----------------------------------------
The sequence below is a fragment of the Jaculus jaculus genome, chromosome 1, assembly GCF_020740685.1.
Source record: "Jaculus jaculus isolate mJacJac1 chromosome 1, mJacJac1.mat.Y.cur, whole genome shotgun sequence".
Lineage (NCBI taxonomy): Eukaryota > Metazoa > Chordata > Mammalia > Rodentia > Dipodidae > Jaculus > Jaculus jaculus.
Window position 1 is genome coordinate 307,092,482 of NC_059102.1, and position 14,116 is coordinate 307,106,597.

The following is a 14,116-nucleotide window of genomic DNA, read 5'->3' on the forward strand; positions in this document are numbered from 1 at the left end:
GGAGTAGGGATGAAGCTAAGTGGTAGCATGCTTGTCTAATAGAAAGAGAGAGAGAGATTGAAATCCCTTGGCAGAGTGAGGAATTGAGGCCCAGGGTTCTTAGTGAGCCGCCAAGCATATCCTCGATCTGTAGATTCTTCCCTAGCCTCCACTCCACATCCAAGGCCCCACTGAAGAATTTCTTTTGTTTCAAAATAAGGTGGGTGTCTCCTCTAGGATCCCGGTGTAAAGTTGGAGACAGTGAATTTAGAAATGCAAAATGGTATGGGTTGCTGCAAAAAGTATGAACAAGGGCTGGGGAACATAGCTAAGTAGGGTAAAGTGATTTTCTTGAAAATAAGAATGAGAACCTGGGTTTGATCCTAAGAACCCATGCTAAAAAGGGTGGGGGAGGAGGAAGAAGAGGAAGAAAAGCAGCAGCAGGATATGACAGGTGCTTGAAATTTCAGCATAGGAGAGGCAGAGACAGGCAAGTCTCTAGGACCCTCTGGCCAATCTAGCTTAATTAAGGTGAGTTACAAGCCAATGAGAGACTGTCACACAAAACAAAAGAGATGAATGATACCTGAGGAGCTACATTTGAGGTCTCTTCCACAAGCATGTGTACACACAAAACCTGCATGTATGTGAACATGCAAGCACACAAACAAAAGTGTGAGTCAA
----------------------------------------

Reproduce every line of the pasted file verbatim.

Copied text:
The sequence below is a fragment of the Jaculus jaculus genome, chromosome 1, assembly GCF_020740685.1.
Source record: "Jaculus jaculus isolate mJacJac1 chromosome 1, mJacJac1.mat.Y.cur, whole genome shotgun sequence".
Lineage (NCBI taxonomy): Eukaryota > Metazoa > Chordata > Mammalia > Rodentia > Dipodidae > Jaculus > Jaculus jaculus.
Window position 1 is genome coordinate 307,092,482 of NC_059102.1, and position 14,116 is coordinate 307,106,597.

The following is a 14,116-nucleotide window of genomic DNA, read 5'->3' on the forward strand; positions in this document are numbered from 1 at the left end:
GGAGTAGGGATGAAGCTAAGTGGTAGCATGCTTGTCTAATAGAAAGAGAGAGAGAGATTGAAATCCCTTGGCAGAGTGAGGAATTGAGGCCCAGGGTTCTTAGTGAGCCGCCAAGCATATCCTCGATCTGTAGATTCTTCCCTAGCCTCCACTCCACATCCAAGGCCCCACTGAAGAATTTCTTTTGTTTCAAAATAAGGTGGGTGTCTCCTCTAGGATCCCGGTGTAAAGTTGGAGACAGTGAATTTAGAAATGCAAAATGGTATGGGTTGCTGCAAAAAGTATGAACAAGGGCTGGGGAACATAGCTAAGTAGGGTAAAGTGATTTTCTTGAAAATAAGAATGAGAACCTGGGTTTGATCCTAAGAACCCATGCTAAAAAGGGTGGGGGAGGAGGAAGAAGAGGAAGAAAAGCAGCAGCAGGATATGACAGGTGCTTGAAATTTCAGCATAGGAGAGGCAGAGACAGGCAAGTCTCTAGGACCCTCTGGCCAATCTAGCTTAATTAAGGTGAGTTACAAGCCAATGAGAGACTGTCACACAAAACAAAAGAGATGAATGATACCTGAGGAGCTACATTTGAGGTCTCTTCCACAAGCATGTGTACACACAAAACCTGCATGTATGTGAACATGCAAGCACACAAACAAAAGTGTGAGTCAA